Spending Your Way to Contraction?

 | Mar 28, 2012 | 8:00 PM EDT
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If you were a policymaker looking to reduce unemployment, what would you do?

The answer we've heard has been to spend more and more money, borrowing from the future to (hopefully) regain output today. While we have seen the economy recover -- output is higher now than it was just prior to the Great Recession -- employment has not. The economy has been able to do more with 5% less people, as productivity gains have erased some of the need for hiring.  If we had a stronger recovery, we would have been able to rehire more people and absorb new entrants to the labor force, while those productivity gains would have given us better standards of living.

We've had quite a big effort of government involvement to make this a stronger recovery. During election season, we might view some arguments with skepticism. As we discuss these economic topics, note that I am addressing this as an economist who is looking at data objectively and without a political agenda.

Recent research by Valerie A. Ramey in "Government Spending and Private Activity," published by the National Bureau of Economic Research, comes down firmly on the side that government spending reduces private sector activity vs. what it would be otherwise and that government spending reduces unemployment mostly to the extent the government hires those workers itself.

Ramey's research looks back over the period just prior to World War II to the present, so it's not focused on just the current downturn.  Only one time period jumps out when government spending really seemed to have worked to meaningfully reduce unemployment and that was during WWII.  Then, very strong productivity gains may have benefited economic fundamentals and perhaps some of this was due to patriotism. This period followed the Great Depression and the war effort was largely credited for putting many people back to work.

But other than that time period, Ramey concludes that "(o)n balance government spending does not appear to stimulate private activity." She also finds that this is independent of any tax-rate changes on the spending multiplier. Previous arguments, particularly those of Christina Romer, who was previously Chairwoman of President Obama's Council of Economic Advisors, had vigorously made the call that the multiplier -- the ripple effects of government spending that expands overall activity by an even greater amount than the funds spent -- was sufficiently large enough to justify the spending. Some numbers that were used for the multiplier previously had been around 1.5 or so, meaning that a dollar in government spending would increase total economic output by $1.50.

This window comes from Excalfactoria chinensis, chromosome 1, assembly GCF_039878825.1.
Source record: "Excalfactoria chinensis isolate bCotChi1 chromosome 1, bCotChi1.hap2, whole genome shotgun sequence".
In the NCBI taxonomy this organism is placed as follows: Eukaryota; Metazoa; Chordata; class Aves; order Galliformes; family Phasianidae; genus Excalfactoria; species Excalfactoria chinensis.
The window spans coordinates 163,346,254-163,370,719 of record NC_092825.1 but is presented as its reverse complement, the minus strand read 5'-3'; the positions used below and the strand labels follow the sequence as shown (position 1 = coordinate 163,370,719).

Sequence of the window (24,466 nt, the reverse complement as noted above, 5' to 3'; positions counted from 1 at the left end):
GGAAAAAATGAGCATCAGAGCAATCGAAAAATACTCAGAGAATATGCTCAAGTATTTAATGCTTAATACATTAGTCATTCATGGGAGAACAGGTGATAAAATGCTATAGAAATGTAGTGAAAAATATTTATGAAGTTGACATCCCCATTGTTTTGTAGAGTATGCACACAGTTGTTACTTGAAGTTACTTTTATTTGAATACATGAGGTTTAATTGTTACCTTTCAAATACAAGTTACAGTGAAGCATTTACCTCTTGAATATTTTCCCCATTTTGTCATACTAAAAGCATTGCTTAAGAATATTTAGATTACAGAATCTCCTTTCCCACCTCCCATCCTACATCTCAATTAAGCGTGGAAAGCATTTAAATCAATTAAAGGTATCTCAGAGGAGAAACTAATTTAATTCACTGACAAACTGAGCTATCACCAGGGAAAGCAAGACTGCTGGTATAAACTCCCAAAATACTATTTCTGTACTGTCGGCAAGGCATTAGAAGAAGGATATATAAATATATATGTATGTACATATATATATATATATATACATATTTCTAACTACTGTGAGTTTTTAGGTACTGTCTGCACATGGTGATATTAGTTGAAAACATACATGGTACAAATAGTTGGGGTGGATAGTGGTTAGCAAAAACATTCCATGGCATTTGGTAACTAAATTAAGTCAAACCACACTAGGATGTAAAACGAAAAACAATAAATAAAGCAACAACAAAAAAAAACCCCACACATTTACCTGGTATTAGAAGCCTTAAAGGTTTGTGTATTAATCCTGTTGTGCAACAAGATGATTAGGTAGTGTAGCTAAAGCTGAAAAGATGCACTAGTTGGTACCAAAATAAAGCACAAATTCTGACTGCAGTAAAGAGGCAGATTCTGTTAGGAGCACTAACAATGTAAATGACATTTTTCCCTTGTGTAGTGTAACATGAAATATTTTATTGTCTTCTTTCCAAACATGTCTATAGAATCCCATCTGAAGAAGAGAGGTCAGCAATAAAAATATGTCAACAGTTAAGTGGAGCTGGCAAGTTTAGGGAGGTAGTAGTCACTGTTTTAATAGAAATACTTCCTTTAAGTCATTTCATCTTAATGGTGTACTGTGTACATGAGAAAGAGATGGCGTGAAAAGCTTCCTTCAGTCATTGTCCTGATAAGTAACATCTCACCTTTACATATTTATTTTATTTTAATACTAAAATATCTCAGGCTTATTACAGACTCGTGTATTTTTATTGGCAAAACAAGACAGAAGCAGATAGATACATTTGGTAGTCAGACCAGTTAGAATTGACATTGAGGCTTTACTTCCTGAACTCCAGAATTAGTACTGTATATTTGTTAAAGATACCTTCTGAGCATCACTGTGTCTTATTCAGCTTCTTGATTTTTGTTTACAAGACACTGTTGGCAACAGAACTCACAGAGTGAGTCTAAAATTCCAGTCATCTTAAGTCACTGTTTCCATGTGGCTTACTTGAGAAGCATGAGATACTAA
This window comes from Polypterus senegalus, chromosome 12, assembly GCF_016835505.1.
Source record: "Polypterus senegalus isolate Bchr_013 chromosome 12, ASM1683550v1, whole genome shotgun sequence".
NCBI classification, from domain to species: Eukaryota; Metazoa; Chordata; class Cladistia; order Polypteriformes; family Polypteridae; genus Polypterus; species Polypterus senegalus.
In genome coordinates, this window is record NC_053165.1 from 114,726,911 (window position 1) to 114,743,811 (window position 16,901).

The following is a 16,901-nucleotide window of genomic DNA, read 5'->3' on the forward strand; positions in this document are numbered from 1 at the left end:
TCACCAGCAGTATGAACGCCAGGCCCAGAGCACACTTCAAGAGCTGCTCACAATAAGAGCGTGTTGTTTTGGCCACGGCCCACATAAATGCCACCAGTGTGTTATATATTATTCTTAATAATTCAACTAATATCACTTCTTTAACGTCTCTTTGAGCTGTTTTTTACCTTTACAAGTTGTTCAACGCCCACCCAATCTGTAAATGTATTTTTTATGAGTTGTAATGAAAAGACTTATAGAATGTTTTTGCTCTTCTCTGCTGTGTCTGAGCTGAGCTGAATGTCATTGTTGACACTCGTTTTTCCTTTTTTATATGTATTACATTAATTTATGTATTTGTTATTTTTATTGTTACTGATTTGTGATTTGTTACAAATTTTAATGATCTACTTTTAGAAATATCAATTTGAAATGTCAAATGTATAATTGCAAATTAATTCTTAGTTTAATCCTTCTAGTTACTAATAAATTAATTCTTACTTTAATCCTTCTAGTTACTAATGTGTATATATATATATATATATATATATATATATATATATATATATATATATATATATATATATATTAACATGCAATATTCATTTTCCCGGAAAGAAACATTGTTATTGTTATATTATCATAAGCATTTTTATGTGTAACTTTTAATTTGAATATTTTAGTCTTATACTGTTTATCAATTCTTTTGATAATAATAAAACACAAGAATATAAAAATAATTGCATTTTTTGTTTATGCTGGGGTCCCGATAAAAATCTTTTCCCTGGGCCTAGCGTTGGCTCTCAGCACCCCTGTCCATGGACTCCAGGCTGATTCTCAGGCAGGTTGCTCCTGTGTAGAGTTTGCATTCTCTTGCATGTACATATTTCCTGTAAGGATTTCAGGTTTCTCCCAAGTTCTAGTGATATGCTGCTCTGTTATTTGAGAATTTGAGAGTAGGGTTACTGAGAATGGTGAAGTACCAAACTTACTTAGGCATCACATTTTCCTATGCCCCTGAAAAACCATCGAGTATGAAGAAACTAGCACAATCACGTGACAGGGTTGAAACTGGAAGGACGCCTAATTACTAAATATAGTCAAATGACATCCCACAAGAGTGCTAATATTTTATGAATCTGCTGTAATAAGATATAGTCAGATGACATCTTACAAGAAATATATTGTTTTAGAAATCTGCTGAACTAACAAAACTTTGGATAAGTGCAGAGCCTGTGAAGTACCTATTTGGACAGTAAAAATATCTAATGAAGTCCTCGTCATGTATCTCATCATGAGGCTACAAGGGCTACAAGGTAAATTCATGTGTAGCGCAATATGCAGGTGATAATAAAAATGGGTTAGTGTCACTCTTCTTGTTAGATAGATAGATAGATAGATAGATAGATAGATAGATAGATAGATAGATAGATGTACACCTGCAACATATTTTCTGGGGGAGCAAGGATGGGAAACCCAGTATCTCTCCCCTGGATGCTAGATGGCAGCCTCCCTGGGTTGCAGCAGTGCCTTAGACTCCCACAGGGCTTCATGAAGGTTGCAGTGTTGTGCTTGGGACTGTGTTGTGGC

Ramey's research debunks that notion. She determined that the multiplier is generally significantly less than one, meaning that a dollar in government spending reduces private activity by an even greater amount, which means that total economic activity would be less with the government spending than without. She also finds that government spending increases government payrolls, reducing unemployment, but doesn't push the private sector to hire.

Ramey avoids all policy considerations and the research is missing a crucial element, forcing one to hypothesize.

One point is that government spending essentially reallocates from either taxpayers who can afford to pay more taxes to those who cannot or from future taxpayers to the citizens of today. In that regard, it can add to uncertainty about future taxes and spending and lessen business investment and consumer confidence.

But I would make an exception for investments in technology, infrastructure and education. These can improve private sector productivity and enhance profits, outputs and our standards of living. The interstate highway system is a good example of where the government accomplished what the private sector might not have done.

Another big issue is simply cause and effect, or impulse-response, if you prefer that terminology. It is easy to simply assume that government spending is a cause, or an impulse, and that private sector economic activity is the effect, or response.  It's just not that simple. One possible consideration might be that the cause behind both the need for government spending and the lack of private sector activity are the same. In other words, private sector activity may go lacking not because of government spending, but because there are other pernicious forces at work in the economy. 

One also can't prove the counterfactual that during those periods of severe economic conditions whether or not private sector demand would have fallen by even more without government spending? The economy is complex and it is almost impossible to model every variable, much less do so accurately. But more government spending is probably not the answer.

Instead, we need a thoughtful approach and not heated political rhetoric going into election season. And not every good idea involves big sums of money.

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